Monday, April 21, 2014

Bystander Effect in a Subway Tragedy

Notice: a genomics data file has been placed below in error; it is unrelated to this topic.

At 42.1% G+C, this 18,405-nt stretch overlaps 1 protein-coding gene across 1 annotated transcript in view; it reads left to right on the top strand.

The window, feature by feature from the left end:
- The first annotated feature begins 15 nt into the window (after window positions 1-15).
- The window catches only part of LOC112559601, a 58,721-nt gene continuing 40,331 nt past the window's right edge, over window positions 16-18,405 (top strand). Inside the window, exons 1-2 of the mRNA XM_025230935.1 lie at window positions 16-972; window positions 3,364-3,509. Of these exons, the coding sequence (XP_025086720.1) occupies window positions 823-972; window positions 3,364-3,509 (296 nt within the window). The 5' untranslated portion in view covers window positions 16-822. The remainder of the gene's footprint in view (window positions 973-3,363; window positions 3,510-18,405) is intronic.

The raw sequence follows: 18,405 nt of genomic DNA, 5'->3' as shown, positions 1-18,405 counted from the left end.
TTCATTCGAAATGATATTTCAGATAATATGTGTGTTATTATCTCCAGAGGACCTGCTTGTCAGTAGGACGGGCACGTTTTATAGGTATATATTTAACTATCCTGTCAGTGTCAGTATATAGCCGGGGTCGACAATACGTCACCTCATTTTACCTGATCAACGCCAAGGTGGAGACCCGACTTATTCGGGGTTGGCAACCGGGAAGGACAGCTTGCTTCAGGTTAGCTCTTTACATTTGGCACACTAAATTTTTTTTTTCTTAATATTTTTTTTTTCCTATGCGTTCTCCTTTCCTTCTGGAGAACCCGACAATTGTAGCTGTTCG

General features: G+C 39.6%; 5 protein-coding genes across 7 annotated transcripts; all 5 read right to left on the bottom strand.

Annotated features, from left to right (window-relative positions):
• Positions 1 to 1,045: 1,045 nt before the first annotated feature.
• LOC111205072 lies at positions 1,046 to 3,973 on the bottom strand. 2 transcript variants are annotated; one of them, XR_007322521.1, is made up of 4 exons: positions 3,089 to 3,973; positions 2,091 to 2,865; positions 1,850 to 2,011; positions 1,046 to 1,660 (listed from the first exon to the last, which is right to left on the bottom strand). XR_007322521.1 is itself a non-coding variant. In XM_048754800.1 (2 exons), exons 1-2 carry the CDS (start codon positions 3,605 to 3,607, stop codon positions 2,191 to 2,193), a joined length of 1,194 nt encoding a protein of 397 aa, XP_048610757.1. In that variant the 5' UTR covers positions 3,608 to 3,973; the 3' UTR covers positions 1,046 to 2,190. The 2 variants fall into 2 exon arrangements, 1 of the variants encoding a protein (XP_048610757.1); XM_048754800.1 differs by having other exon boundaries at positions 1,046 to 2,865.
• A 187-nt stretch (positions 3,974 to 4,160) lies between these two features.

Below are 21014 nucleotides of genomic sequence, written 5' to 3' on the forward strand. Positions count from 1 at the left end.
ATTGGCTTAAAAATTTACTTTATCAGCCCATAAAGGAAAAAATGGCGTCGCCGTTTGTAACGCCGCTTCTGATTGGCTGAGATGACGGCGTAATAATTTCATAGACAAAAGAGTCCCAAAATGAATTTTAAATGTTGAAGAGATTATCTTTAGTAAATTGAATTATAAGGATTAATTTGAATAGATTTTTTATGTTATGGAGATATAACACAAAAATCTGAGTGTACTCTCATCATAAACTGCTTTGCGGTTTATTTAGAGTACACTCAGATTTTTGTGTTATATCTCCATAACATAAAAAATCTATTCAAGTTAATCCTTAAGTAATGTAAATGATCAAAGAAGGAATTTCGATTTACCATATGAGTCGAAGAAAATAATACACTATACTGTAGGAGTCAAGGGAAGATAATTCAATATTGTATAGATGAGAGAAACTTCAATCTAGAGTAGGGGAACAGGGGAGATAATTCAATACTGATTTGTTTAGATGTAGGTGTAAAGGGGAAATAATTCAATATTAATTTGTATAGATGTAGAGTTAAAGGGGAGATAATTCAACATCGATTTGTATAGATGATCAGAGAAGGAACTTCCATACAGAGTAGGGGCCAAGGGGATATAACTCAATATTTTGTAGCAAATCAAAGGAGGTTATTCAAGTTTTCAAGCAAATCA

This article is about a 58 year old man, Ki-Suck Han, who had an altercation with a homeless man in the Times Square subway station. As a result of the altercation, the man was pushed into the tracks, and could not get up. It was in the middle of the day, so there were many people there, and the witnesses did nothing to help. It was said that some witnesses even took pictures while watching, and after he begged for help no one came to assist him. People clearly 1. noticed the event, as it was a fight resulting in the man being stuck in the track, and people were engaged in watching. 2. Interpreted it as a problem, because how could one not if the person is specifically asking for help to get up and not be hit by a train. 3. Assuming personal responsibility is where it becomes tricky. There were many people, so that automatically makes people freeze and expect the others to do something. Also there is a chance that they could get hurt, incase by pulling the man up, they fell in the tracks. 4. Knowing how to help is something that has multiple options, as a person could directly go to the man and pull him up or run for help, or talk to other people about creating a solution to the problem. In this case it seems that no one did any of those things. That is when it stopped, because the man was hit by a train and died. 

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